Strategies to encapsulate cells in cytocompatible three-dimensional hydrogels with tunable mechanical properties and degradability without harmful gelling conditions are highly desired for regenerative medicine applications. Here we reported a method for preparing poly(ethylene glycol)-co-polycarbonate hydrogels through copper-free, strain-promoted azide-alkyne cycloaddition (SPAAC) click chemistry. Hydrogels with varying mechanical properties were formed by "clicking" azido-functionalized poly(ethylene glycol)-co-polycarbonate macromers with dibenzocyclooctyne-functionalized poly(ethylene glycol) under physiological conditions within minutes. Bone marrow stromal cells encapsulated in these gels exhibited higher cellular viability than those encapsulated in photo-cross-linked poly(ethylene glycol) dimethacrylate. The precise control over the macromer compositions, cytocompatible SPAAC cross-linking, and the degradability of the polycarbonate segments make these hydrogels promising candidates for scaffold and stem cell assisted tissue repair and regeneration.
(alpha-NaYbF4:Tm(3+))/CaF2 core/shell nanoparticles with efficient near-infrared to near-infrared upconversion for high-contrast deep tissue bioimaging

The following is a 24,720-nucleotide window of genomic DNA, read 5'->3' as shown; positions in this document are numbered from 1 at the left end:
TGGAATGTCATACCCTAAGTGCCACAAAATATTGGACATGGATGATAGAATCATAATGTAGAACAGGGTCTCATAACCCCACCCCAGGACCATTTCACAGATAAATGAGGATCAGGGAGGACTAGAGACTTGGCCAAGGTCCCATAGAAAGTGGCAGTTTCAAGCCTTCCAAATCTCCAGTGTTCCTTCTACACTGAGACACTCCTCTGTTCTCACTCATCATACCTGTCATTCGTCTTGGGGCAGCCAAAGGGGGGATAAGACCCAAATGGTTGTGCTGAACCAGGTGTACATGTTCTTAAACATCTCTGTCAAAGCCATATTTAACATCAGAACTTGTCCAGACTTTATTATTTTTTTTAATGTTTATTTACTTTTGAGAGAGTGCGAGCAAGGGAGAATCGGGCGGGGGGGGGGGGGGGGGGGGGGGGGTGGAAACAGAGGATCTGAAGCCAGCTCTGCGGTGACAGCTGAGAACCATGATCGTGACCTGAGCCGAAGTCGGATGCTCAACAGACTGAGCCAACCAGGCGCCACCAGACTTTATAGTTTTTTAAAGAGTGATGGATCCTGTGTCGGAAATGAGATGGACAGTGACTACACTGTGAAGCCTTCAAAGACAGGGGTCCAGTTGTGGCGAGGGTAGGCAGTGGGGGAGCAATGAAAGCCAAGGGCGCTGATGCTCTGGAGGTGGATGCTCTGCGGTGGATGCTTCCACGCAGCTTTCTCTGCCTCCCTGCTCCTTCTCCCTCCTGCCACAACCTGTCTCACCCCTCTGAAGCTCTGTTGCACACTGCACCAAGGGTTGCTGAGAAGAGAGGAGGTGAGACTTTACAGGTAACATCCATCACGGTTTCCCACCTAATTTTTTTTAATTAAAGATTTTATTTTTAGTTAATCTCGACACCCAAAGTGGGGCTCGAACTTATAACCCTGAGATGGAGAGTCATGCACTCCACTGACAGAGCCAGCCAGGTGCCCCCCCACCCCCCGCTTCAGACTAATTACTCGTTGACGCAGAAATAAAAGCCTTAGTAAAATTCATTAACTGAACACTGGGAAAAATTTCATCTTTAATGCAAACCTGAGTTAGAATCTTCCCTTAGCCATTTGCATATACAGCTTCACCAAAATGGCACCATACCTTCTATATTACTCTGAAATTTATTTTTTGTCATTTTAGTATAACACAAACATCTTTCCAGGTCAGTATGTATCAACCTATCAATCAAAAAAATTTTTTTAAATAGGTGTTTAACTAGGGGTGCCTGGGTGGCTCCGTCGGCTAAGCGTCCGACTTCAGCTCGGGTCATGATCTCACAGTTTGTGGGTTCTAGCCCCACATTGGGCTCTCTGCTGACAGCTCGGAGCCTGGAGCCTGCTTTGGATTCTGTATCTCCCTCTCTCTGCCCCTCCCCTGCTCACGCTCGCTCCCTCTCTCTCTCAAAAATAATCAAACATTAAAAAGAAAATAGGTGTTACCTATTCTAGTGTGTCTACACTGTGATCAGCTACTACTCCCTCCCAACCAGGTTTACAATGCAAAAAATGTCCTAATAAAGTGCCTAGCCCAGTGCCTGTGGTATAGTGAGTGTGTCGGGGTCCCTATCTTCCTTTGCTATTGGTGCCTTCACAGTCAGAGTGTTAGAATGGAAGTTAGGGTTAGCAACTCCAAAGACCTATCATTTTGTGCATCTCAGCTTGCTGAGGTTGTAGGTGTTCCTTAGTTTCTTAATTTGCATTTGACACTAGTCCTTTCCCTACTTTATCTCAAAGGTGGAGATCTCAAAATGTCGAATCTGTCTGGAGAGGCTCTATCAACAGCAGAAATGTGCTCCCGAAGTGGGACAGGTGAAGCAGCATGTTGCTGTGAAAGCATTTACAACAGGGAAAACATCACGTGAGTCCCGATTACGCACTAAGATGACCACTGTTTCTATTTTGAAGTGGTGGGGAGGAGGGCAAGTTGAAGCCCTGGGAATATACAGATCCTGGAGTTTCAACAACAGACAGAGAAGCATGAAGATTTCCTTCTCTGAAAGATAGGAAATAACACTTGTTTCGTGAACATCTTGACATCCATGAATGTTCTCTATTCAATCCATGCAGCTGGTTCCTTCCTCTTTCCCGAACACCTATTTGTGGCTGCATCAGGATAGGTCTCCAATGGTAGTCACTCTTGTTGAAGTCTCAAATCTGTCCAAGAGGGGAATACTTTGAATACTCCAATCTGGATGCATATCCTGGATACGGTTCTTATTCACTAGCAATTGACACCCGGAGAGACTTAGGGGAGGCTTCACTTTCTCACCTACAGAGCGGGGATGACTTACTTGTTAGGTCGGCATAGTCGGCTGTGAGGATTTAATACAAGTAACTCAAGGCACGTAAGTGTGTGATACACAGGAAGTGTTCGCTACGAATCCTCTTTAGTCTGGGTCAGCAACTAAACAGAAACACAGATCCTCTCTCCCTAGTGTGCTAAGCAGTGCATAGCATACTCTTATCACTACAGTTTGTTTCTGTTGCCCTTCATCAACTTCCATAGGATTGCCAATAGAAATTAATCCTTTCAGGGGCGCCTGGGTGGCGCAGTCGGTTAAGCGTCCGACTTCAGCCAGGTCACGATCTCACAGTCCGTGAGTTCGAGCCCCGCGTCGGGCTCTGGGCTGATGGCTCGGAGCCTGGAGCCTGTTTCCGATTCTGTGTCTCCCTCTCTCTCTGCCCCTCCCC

We describe the development of novel and biocompatible core/shell (alpha-NaYbF(4):Tm(3+))/CaF(2) nanoparticles that exhibit highly efficient NIR(in)-NIR(out) upconversion (UC) for high contrast and deep bioimaging. When excited at ~980 nm, these nanoparticles emit photoluminescence (PL) peaked at ~800 nm. The quantum yield of this UC PL under low power density excitation (~0.3 W/cm(2)) is 0.6 +/- 0.1%. This high UC PL efficiency is realized by suppressing surface quenching effects via heteroepitaxial growth of a biocompatible CaF(2) shell, which results in a 35-fold increase in the intensity of UC PL from the core. Small-animal whole-body UC PL imaging with exceptional contrast (signal-to-background ratio of 310) is shown using BALB/c mice intravenously injected with aqueously dispersed nanoparticles (700 pmol/kg). High-contrast UC PL imaging of deep tissues is also demonstrated, using a nanoparticle-loaded synthetic fibrous mesh wrapped around rat femoral bone and a cuvette with nanoparticle aqueous dispersion covered with a 3.2 cm thick animal tissue (pork).